A white swing provides just the right finishing touch for the gingerbread-trimmed front porch of a Victorian-era house.
A porch swing isn't just a piece of furniture, it's a state of mind. Hop on, sway for a bit, and you're transported to a stress-free zone. Just ask Suzanne Henninger, who owns a weekend cottage in Seaside, Florida, where the front porch features a swing painted a cool blue. “I get my cup of coffee and head there first thing in the morning,” says this health-care company vice president. “I listen to the birds, smell the ocean air, and slowly rock. It's heaven.”

Even the simplest porch swing offers a taste of gracious living, perhaps because it's a reminder of more genteel times. Such swings became popular in the mid-1800s, an era known for houses with wraparound porches, when Americans began enjoying more leisure time. They were particularly favored in the sultry South, where they provided a much-appreciated artificial breeze.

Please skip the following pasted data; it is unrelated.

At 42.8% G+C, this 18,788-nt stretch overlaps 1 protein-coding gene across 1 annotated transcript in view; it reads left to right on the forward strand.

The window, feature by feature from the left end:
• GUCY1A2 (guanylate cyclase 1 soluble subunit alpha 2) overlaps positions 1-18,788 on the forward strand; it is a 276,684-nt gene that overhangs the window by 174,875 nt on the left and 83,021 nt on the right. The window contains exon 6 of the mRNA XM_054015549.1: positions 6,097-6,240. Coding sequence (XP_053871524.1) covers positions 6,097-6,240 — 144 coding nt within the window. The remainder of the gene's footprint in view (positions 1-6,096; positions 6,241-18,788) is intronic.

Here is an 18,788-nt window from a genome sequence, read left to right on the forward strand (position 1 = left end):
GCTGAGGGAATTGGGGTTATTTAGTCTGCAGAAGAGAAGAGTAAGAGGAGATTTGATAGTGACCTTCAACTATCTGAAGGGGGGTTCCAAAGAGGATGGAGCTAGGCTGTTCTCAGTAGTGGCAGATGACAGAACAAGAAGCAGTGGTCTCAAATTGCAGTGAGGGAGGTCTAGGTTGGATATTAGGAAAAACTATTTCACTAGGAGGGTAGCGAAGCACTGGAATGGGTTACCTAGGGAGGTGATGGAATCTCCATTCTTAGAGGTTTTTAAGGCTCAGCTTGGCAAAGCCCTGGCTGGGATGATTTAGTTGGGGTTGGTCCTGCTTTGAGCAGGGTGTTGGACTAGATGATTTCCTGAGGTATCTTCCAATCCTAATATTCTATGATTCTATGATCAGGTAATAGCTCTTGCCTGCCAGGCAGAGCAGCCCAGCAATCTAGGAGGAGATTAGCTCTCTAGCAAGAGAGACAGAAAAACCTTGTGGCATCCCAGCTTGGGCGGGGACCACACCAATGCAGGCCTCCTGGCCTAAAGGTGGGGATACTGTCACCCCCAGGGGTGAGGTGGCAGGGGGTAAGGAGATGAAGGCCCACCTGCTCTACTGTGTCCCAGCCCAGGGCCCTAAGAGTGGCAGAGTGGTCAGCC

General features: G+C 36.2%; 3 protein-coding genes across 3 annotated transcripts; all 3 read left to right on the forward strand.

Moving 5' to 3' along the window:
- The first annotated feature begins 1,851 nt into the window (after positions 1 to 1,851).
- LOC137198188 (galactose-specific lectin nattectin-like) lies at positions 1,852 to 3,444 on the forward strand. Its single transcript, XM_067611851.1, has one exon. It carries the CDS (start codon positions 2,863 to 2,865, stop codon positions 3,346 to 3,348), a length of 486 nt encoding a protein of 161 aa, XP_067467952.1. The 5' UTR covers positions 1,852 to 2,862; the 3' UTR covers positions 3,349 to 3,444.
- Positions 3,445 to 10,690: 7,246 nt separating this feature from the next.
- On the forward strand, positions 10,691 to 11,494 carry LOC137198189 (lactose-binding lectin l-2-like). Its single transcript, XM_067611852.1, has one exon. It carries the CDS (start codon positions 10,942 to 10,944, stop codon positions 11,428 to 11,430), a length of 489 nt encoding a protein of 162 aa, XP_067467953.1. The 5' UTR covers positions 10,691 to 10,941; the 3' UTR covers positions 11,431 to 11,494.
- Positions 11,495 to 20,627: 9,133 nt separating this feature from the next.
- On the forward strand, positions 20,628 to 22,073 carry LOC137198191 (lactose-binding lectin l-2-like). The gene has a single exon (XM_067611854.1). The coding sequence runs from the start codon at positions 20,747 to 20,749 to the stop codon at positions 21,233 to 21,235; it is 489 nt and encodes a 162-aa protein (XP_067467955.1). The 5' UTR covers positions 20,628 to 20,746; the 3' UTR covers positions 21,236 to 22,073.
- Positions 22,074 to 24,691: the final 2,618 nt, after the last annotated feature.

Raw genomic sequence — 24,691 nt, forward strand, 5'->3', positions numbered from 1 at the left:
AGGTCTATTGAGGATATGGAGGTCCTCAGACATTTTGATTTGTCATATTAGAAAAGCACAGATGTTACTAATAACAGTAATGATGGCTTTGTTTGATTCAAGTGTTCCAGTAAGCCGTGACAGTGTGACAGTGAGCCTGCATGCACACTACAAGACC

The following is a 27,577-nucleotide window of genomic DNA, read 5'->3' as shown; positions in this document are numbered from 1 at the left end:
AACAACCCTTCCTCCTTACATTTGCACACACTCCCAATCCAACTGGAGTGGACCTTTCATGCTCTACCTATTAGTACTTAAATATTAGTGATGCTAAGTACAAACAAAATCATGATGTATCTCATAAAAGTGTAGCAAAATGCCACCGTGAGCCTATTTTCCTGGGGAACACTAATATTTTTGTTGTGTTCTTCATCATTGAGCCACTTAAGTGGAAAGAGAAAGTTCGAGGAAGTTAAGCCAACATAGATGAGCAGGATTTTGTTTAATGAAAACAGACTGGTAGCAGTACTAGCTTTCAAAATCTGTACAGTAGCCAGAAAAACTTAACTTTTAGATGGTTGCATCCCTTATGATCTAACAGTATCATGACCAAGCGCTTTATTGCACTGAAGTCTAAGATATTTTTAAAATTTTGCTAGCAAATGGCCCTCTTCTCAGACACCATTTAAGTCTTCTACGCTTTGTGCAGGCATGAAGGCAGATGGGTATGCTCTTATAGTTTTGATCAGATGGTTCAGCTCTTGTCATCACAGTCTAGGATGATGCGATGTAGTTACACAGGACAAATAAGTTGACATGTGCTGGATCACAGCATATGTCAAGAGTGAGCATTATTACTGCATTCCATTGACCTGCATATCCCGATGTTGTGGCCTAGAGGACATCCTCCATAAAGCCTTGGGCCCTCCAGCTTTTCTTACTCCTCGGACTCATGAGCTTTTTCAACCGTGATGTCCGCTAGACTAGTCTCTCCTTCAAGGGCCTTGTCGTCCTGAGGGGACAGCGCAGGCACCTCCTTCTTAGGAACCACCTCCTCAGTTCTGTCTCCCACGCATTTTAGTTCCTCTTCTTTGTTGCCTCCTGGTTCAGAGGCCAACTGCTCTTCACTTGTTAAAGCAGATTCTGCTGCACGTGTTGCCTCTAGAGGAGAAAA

While metal and wicker versions are available, most porch swings today are wooden, made from teak, cedar, pine, maple, or oak. Seeing a beautiful antique swing in Newport, Rhode Island, led This Old House master carpenter Norm Abram to craft his own, out of plantation teak. “Teak is very strong as well as rot resistant, so it can hold up to the outdoor environment. And it weathers beautifully,” says Norm, whose design was inspired by a classic English garden bench. Indeed, swings made of teak ($500 to $1,000) or cedar ($250 to $400) are meant to weather in the elements, turning silvery or dark gray. Some homeowners may prefer a painted swing, either crisp white or a color that complements their porch or exterior trim. In that case, a less expensive pine, oak, or maple swing ($150 to $400) can be coated with exterior trim paint or high-gloss porch enamel to suit.

Ask TOH users about Porch

Contribute to This Story Below